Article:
Can my loved one recover from a TBI?

Understanding the multiple forms of traumatic brain injuries, how these injuries may be assessed and what treatment or rehabilitation options may exist is important for the relatives or supporters of a person who has experienced a TBI.

Head injuries occur in a variety of situations and no two such injuries are alike, in part because no two people are alike. A single blow to the head may result in a person being slightly or temporarily disoriented or it may result in permanent and significant impairment.

West Virginia residents with family members who have experienced accidents that have contributed to traumatic brain injuries should understand the process of evaluating their loved one's condition and potential for rehabilitation.

Initial assessments of TBI severity

One of the first steps in determining what a person's future may be like after sustaining a traumatic brain injury is assessing the nature and severity of the injury. As explained by The Mayo Clinic, medical professionals rate a patient's injury or status using what is called the Glasgow Coma Scale. This test evaluates a person's ability to speak, understand material, follow instructions and move his or her arms and legs. After reviewing all aspects of the test, a score ranging from 3 to 15 is provided. The lower the score, the more severe the injury to the brain. The severity of the TBI may impact the patient's long-term rehabilitation potential.

A patient may also undergo additional testing, such as an MRI or a CAT scan, to aid medical staff with diagnostic efforts or preparing rehabilitation plans.

Primary and secondary injuries

Brainline indicates that a head injury may cause primary and secondary injuries for the patient. A primary injury is one that results directly from the impact or event. For example, a pedestrian hit by a vehicle may hit his or her head on the vehicle or the ground and the impact may contribute to the development of a hematoma in the skull cavity.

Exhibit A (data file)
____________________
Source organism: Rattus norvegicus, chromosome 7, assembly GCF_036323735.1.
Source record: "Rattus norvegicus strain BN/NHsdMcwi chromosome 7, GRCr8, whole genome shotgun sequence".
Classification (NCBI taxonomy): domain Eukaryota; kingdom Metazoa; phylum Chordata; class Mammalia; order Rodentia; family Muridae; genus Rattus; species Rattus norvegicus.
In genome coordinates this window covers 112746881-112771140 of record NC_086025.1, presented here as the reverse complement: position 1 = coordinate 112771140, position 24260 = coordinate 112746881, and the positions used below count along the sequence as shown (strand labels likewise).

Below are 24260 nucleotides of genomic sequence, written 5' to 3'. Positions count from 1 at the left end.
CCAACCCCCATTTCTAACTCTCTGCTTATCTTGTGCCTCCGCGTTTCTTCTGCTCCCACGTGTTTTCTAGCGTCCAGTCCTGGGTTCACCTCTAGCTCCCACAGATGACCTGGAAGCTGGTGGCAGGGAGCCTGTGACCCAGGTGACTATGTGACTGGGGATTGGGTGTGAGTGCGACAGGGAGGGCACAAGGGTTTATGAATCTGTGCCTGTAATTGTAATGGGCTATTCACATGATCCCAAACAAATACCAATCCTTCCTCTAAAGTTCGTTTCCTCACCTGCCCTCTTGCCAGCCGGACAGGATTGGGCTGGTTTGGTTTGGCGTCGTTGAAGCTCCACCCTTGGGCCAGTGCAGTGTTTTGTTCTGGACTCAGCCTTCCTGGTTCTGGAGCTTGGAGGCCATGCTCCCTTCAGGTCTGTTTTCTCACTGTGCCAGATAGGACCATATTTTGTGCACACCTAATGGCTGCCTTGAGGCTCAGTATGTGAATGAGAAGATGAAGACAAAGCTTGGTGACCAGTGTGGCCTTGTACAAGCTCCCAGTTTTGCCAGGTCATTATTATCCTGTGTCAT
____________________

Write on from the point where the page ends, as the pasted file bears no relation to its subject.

A secondary injury is one that results from other changes related to the primary injury. An example of a secondary injury may be swelling in the brain or an injury to brain due to a prolonged lack of oxygen to the brain.

Traumatic brain injury rehabilitation elements

Depending on a person's situation, many types of therapy or treatments may be part of the rehabilitation plan. A treatment team may include a professionals focused on tactical and practical elements of daily life, such as physical, occupational and speech therapists. Social workers, rehabilitation nurses, neuropsychologists or neuropsychiatrists may also be essential members of a rehabilitation team for a TBI patient.

TBI patients deserve assistance

People who sustain traumatic brain injuries due to accidents caused by the negligence of others deserve rehabilitation assistance. They also deserve to have someone advocating for their rights. Working with an attorney experienced in serious personal injuries is recommended for anyone in West Virginia in this type of situation.